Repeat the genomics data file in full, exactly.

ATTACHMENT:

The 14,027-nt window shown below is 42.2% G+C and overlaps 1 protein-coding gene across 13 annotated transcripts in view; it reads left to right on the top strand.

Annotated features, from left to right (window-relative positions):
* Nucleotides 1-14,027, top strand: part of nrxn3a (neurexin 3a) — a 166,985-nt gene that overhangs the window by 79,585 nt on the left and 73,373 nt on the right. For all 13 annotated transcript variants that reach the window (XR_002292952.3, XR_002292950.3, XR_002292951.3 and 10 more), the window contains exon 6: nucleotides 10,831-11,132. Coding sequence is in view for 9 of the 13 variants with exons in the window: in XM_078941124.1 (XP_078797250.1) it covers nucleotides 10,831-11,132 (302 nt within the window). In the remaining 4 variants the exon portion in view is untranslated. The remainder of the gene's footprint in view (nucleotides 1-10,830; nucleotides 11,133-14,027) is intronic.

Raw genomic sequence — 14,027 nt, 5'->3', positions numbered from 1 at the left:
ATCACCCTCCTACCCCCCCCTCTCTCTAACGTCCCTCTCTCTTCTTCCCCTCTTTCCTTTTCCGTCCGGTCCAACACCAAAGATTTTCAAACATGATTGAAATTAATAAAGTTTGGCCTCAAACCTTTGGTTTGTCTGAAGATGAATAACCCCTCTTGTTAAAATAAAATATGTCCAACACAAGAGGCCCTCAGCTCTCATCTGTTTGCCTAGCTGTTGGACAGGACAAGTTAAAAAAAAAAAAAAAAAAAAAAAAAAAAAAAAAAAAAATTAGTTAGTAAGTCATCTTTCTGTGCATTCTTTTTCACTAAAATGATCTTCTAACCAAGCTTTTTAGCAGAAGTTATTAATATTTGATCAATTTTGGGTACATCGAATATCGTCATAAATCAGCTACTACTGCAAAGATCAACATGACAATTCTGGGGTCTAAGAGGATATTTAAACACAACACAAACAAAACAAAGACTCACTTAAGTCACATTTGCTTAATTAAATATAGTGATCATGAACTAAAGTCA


The 14,027-nt window shown below is 42.2% G+C and overlaps 1 protein-coding gene across 13 annotated transcripts in view; it reads left to right on the top strand.

Annotated features, from left to right (window-relative positions):
* Nucleotides 1-14,027, top strand: part of nrxn3a (neurexin 3a) — a 166,985-nt gene that overhangs the window by 79,585 nt on the left and 73,373 nt on the right. For all 13 annotated transcript variants that reach the window (XR_002292952.3, XR_002292950.3, XR_002292951.3 and 10 more), the window contains exon 6: nucleotides 10,831-11,132. Coding sequence is in view for 9 of the 13 variants with exons in the window: in XM_078941124.1 (XP_078797250.1) it covers nucleotides 10,831-11,132 (302 nt within the window). In the remaining 4 variants the exon portion in view is untranslated. The remainder of the gene's footprint in view (nucleotides 1-10,830; nucleotides 11,133-14,027) is intronic.

Raw genomic sequence — 14,027 nt, 5'->3', positions numbered from 1 at the left:
ATCACCCTCCTACCCCCCCCTCTCTCTAACGTCCCTCTCTCTTCTTCCCCTCTTTCCTTTTCCGTCCGGTCCAACACCAAAGATTTTCAAACATGATTGAAATTAATAAAGTTTGGCCTCAAACCTTTGGTTTGTCTGAAGATGAATAACCCCTCTTGTTAAAATAAAATATGTCCAACACAAGAGGCCCTCAGCTCTCATCTGTTTGCCTAGCTGTTGGACAGGACAAGTTAAAAAAAAAAAAAAAAAAAAAAAAAAAAAAAAAAAAAATTAGTTAGTAAGTCATCTTTCTGTGCATTCTTTTTCACTAAAATGATCTTCTAACCAAGCTTTTTAGCAGAAGTTATTAATATTTGATCAATTTTGGGTACATCGAATATCGTCATAAATCAGCTACTACTGCAAAGATCAACATGACAATTCTGGGGTCTAAGAGGATATTTAAACACAACACAAACAAAACAAAGACTCACTTAAGTCACATTTGCTTAATTAAATATAGTGATCATGAACTAAAGTCA